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  • Writer's pictureThe Hammonton Gazette

Small-town common-sense trumps big city ideology

courtesy photo

Hammonton is akin to a family, complete with its own share of sibling squabbles that can sometimes escalate into messy public conflicts. To an outsider observing from a distance, an obscured vantage point, the community may appear turbulent, marked by strife and division. True understanding, however, can only be gained from personally experiencing the intricate details inside the conflicts and community itself.

Just like any family, differences of opinion and lively debates are inevitable. Families consist of individuals with diverse personalities, purpose and promise, seldom aligning seamlessly. Yet, the common thread that binds the family is a shared ideology and commitment to one another, rooted in generational values that shape our cultural identity.

Families, much like communities, are composed of like-minded individuals who share common values, culture and vision. Their connections run deep, whether as citizens of the town, business operators or individuals intertwined with the town’s fabric through social or economic dependencies. This deep involvement, termed as having “skin in the game,” signifies personal or financial investment in the collective success of the community, aligning the fate of the town with that of the individual and their family.

Hammonton has navigated the challenges posed by national and international economic shifts, evolving societal norms and a dynamic political landscape by steadfastly upholding its communal values. The town’s ability to preserve cherished traditions and the American way of life lies in its representative leadership, individuals who genuinely represent the will of the people because they emerge from the community. Their shared commitment stems from having “skin in the game.”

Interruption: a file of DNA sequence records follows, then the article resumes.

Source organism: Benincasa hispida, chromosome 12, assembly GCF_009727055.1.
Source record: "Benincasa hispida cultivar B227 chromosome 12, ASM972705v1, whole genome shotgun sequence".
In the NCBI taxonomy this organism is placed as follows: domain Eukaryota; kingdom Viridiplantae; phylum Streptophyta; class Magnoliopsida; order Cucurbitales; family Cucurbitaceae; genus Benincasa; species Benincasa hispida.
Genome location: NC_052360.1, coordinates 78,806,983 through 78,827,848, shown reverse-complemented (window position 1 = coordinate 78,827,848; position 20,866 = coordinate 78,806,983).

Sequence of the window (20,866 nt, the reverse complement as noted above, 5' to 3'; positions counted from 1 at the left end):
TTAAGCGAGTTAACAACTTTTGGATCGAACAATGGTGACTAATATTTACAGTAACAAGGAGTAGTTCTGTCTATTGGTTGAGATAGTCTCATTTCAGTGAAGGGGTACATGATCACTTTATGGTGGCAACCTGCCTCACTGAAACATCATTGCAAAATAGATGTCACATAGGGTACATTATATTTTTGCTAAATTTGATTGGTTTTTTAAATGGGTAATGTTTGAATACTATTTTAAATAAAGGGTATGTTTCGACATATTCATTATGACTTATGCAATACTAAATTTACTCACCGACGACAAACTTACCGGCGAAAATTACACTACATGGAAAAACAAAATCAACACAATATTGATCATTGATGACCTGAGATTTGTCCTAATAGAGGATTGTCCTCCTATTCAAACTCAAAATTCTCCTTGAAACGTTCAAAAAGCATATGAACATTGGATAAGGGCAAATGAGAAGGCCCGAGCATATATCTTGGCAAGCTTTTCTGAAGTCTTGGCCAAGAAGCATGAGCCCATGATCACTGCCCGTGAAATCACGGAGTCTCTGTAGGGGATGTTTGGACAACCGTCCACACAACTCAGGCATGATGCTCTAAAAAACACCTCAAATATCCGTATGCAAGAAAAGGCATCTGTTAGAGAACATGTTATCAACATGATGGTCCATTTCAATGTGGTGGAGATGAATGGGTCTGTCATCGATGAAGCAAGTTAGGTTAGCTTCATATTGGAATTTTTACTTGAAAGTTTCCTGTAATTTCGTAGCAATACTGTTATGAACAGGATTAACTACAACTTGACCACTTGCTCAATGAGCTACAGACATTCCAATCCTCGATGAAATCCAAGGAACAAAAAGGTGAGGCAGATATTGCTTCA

Contrastingly, the appointment of the first non-U.S. citizen to the San Francisco Elections Commission raises questions about leadership with “skin in the game.” Kelly Wong, while commendable for her contributions to immigrant rights and voting education, represents a departure from the fundamental principle that leaders should personally invest in the collective success of the community. The shift in San Francisco’s eligibility requirements in 2020, allowing noncitizens to serve in official capacities, challenges the traditional notion of representative leadership.

The selection of leaders with genuine ties to the community is crucial for maintaining the collective vision and direction of the town. Entrusting the oversight of elections to an individual without voting rights in America raises concerns about the ability to understand and prioritize the best interests of the community.

In the context of Hammonton, the world sees us as a major contributor to the nation’s agricultural landscape, particularly in blueberry production. However, it seems that the nation may be overlooking our bumper crop; our cultivation of leadership with a keen understanding of and commitment to fellow neighbors way of life.

In essence, the question arises: Can someone outside of Hammonton truly comprehend what is best for the town? The idea may seem absurd, but it underscores the significance of leadership with a genuine connection to the community and a personal stake in its prosperity. While big city dwellers may appreciate the town’s agricultural output, they might miss the invaluable resource of common sense inherent in small-town America.


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